A Tale of Improbability: A Sailor’s Demise

It’s hard to imagine why someone wouldn’t like to travel the world. It’s safe to say everyone who chooses to study abroad most probably enjoy traveling a lot. We know we will be exploring new places and getting to know new people, yet it’s always hard to imagine how a trip will play out. Sure, you can try to plan a little, have a general idea of places you would like to hit, but we usually keep it flexible as we know something might come up, right?

Three years ago I was on a solo trip and I found myself in a situation which certainly shed light on the uncertainties of traveling. I’m sharing this story to remind everyone of us who love the rush of traveling, that anything can happen. 

It was at 9:30 pm on September 5, 2016 when I called 112. I quickly let them know that I do not speak a word of Greek and then took the liberty to explain with the luxury of details what has just unfolded. I gave them our GPS location and was told to wait, as if I had a choice. When it happened I knew we were in for a long night. I always assumed I would experience something like that in my life, it was simply probable. It just never occurred to be it could have been in such a context. 

I asked Masha if she was hungry. I told her “We should eat as much as we possibly can right now, we will need the energy”. I prepared myself the biggest tuna-peach-teriyaki salad I could possibly make, it was a surprisingly good salad. Weird combination, but I was simply trying to eat all the food that was left over as I knew the rest will be thrown away. I sat down with Masha who clearly had a distraught, I-can’t-believe-what-just-happened look on her face. We both proceeded to eat as much as we could. When we finished eating I started gulping down all the Fix Hellas beers that I could, it was all a waiting game now. Stress was building up fast and booze was my way to deal with it.

After about a 30-minute wait, two boats approached us. They were both water taxis from the port which we were sailing to, which was less than 250 meters from where we were. One of them pulled up right next to us so we could talk. At first, we thought they were there to ‘rescue’ us. We were packing our bags while one of the men on the boat asked us what we were doing. I said “I thought we were going with you”, which he quickly replied with a bitter tone “no, you stay right there”. As I clearly misunderstood his intentions, I quickly resorted to cracking open another cold one.

The two boats proceeded to scout the area with high-powered flashlights in hope of finding a glimpse of life. One was looking around the rocky coast while the other was searching in a 150-meter radius around the boat. Not much later a three-man diving rescue group approached our boat and started asking us what happened. They said they were going to dive around the boat and check if they see anything. As they were brainstorming how they could increase the chances of finding him alive I just interrupted and said, “He’s dead”. Immediately one of the divers replied,  “Don’t say that, it’s a man’s life we are talking about here, we can’t say he’s dead unless we find his body”. I replied, “He’s dead, there is no chance”. While this wasn’t to provoke anyone, it did strike some nerves of the dive team.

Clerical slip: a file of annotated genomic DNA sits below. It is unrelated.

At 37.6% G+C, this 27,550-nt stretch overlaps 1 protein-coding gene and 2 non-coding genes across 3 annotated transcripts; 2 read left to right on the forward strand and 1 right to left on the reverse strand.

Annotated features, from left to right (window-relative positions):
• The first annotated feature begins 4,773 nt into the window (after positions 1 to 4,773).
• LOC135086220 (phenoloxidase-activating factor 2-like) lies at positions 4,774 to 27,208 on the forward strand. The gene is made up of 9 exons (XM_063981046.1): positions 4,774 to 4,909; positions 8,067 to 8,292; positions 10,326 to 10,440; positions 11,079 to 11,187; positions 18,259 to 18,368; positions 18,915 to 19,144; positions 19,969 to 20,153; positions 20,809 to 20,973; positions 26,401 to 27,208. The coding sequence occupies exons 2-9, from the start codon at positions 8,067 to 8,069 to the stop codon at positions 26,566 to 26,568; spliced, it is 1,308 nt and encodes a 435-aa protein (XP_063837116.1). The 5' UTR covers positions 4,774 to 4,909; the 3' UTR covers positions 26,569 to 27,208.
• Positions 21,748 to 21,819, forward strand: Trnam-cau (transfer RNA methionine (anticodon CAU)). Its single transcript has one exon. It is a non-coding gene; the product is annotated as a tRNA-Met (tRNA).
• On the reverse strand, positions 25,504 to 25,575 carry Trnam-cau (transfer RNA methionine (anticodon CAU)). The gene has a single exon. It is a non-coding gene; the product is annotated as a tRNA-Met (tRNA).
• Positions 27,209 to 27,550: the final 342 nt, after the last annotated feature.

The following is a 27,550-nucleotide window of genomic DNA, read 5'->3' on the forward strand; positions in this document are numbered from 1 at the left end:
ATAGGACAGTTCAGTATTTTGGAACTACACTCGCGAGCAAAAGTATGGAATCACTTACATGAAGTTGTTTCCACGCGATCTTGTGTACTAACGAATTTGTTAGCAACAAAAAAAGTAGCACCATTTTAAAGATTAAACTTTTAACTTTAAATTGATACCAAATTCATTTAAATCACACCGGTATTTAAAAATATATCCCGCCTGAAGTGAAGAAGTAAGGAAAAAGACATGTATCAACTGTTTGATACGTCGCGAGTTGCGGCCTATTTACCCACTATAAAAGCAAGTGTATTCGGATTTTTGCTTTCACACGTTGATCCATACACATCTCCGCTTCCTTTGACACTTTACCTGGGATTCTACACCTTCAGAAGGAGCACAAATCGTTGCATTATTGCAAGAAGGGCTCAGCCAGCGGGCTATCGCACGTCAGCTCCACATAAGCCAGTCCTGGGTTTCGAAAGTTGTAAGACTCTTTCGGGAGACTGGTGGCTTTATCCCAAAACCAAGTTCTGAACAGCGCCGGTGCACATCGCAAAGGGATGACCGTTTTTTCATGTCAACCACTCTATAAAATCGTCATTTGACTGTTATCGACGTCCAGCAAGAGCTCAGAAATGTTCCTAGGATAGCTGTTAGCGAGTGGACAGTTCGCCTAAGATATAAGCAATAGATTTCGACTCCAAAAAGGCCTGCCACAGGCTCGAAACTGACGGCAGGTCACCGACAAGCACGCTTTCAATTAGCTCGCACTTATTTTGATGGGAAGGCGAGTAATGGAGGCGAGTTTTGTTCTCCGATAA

While the divers were searching, Masha asked me “where are we going to sleep tonight?”. I honestly had no clue. We were supposed to sleep on the boat. It was already in the dead of night so I was thinking maybe arranging a place to stay anywhere near the port was going to be improbable. I did have my tent but somehow what came out of my mouth with a tone of confidence was “They will probably tow the boat to the port, we’ll sleep on the boat”. The truth was that I had no idea what was going to happen. 

Search and Rescue finally arrived after a solid two-and-a-half-hour wait after first calling the emergency line. We were required to go on the Search and Rescue boat, we had to cruise two and a half hours back to Volos, where we had departed from earlier in the day. Port Authority wanted us there for questioning.

We arrived around 2 or 3 in the morning, if I remember correctly. Everyone in the office was obviously sleepy but intrigued and perplexed to the accounts of our story. We were sat down in the same office and continuously asked the same questions by what appeared to be random people just coming in and out of the office. The first hour of what we thought was us being interrogated wasn’t anything official. Simply curious Port Authority staff members coming down to ask us what happened, unprofessional to say the least. 

Finally, one guy comes in who I haven’t seen before. “What happened?” he asked. As I was irked by being asked the same question over and over again I told him, “Don’t you already know?” “But I want to hear it from you,” he said. “Well, I really don’t want to keep repeating this to everyone who walks in here”, I replied. He swiftly replied saying that he was the one who’s going to interrogate us and I should tell him everything.